Bullying among special education students with intellectual disabilities: Differences in social adjustment and social skills

Shunit Reiter, Noam Lapidot-Lefler

    Research output: Contribution to journalArticlepeer-review

    Abstract

    Harassment and bullying among 186 students with intellectual disabilities, ages 12 to 21 years, in special education schools were examined. The differences between bullies and victims in terms of social adjustment and social skills were investigated. No prototypes characterizing differences in social skills were found between the three subgroups: victim, bully, and victim-bully. However, bullies and victim-bullies exhibited significantly higher levels of challenging behaviors, such as temper tantrums, unruly and quarrelsome behavior, and a tendency to lie and steal. Significant correlations were also found among actions as a bully, violent behavior, and hyperactivity. Being a victim was correlated with emotional and interpersonal problems.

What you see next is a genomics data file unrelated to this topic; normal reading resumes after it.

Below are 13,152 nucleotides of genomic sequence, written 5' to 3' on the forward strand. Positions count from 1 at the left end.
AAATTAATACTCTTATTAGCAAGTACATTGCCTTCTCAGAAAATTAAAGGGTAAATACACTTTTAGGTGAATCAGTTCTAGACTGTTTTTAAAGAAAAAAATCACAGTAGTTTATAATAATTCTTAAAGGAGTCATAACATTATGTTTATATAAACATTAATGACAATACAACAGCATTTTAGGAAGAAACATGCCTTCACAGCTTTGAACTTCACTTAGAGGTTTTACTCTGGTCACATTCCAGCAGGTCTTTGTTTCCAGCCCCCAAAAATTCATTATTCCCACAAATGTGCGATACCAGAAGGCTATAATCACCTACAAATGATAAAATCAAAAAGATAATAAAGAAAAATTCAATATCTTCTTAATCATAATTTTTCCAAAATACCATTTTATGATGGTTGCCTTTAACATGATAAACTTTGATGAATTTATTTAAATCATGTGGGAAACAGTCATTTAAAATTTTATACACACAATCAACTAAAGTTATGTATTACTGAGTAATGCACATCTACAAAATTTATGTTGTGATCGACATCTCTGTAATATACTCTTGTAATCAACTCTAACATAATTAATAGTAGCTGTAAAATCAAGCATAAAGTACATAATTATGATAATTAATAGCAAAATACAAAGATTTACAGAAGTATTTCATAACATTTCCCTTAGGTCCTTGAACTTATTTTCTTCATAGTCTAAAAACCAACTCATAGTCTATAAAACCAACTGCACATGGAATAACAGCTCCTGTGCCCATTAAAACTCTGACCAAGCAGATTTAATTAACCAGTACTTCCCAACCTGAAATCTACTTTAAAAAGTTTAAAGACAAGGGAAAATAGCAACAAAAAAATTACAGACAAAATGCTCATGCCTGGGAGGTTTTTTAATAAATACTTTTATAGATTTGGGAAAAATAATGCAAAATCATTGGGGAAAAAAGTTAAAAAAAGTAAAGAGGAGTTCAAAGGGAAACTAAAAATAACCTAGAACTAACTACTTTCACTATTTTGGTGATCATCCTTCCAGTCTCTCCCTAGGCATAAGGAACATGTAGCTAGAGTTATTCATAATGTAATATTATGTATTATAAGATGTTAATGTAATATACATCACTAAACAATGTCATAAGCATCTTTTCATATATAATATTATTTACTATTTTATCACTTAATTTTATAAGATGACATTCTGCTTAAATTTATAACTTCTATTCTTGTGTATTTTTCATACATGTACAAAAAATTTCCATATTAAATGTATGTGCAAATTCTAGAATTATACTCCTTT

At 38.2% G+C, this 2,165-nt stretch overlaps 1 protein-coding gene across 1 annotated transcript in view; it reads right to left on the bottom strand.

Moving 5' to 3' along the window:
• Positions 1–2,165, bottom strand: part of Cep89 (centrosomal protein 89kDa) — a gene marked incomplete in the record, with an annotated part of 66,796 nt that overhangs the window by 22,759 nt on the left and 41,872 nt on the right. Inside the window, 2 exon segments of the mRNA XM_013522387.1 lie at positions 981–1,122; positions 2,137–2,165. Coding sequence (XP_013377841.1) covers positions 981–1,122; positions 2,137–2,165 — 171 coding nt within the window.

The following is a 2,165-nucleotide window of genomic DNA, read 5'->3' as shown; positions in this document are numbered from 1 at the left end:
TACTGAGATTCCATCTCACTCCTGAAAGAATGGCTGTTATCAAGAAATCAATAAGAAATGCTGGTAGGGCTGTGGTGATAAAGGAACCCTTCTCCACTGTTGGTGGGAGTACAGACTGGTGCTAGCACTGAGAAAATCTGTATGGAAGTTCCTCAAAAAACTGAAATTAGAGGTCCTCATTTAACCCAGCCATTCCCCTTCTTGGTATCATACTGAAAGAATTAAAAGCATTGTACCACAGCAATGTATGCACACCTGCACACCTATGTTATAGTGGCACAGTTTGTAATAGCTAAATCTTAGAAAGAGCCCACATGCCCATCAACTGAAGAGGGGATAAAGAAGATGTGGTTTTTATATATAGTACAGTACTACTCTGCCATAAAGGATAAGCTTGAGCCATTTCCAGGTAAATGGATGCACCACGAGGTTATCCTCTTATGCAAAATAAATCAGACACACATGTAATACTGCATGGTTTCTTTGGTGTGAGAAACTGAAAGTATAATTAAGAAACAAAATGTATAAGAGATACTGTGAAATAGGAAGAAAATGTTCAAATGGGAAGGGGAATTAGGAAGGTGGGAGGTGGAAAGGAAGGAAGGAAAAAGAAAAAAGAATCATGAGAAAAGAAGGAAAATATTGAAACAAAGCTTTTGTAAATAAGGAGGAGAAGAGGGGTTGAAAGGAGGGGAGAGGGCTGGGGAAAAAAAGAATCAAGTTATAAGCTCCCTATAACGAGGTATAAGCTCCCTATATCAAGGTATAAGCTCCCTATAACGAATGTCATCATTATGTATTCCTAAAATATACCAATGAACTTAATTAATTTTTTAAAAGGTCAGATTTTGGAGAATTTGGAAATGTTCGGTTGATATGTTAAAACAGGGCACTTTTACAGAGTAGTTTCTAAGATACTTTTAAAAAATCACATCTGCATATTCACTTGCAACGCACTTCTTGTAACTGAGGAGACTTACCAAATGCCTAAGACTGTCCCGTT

Original languageEnglish
    Pages (from-to)174-181
    Number of pages8
    JournalIntellectual and Developmental Disabilities
    Volume45
    Issue number3
    DOIs
    StatePublished - Jun 2007

    ASJC Scopus subject areas

    • Psychiatry and Mental health
    • Education
    • Developmental and Educational Psychology
    • Community and Home Care
    • Pediatrics, Perinatology, and Child Health

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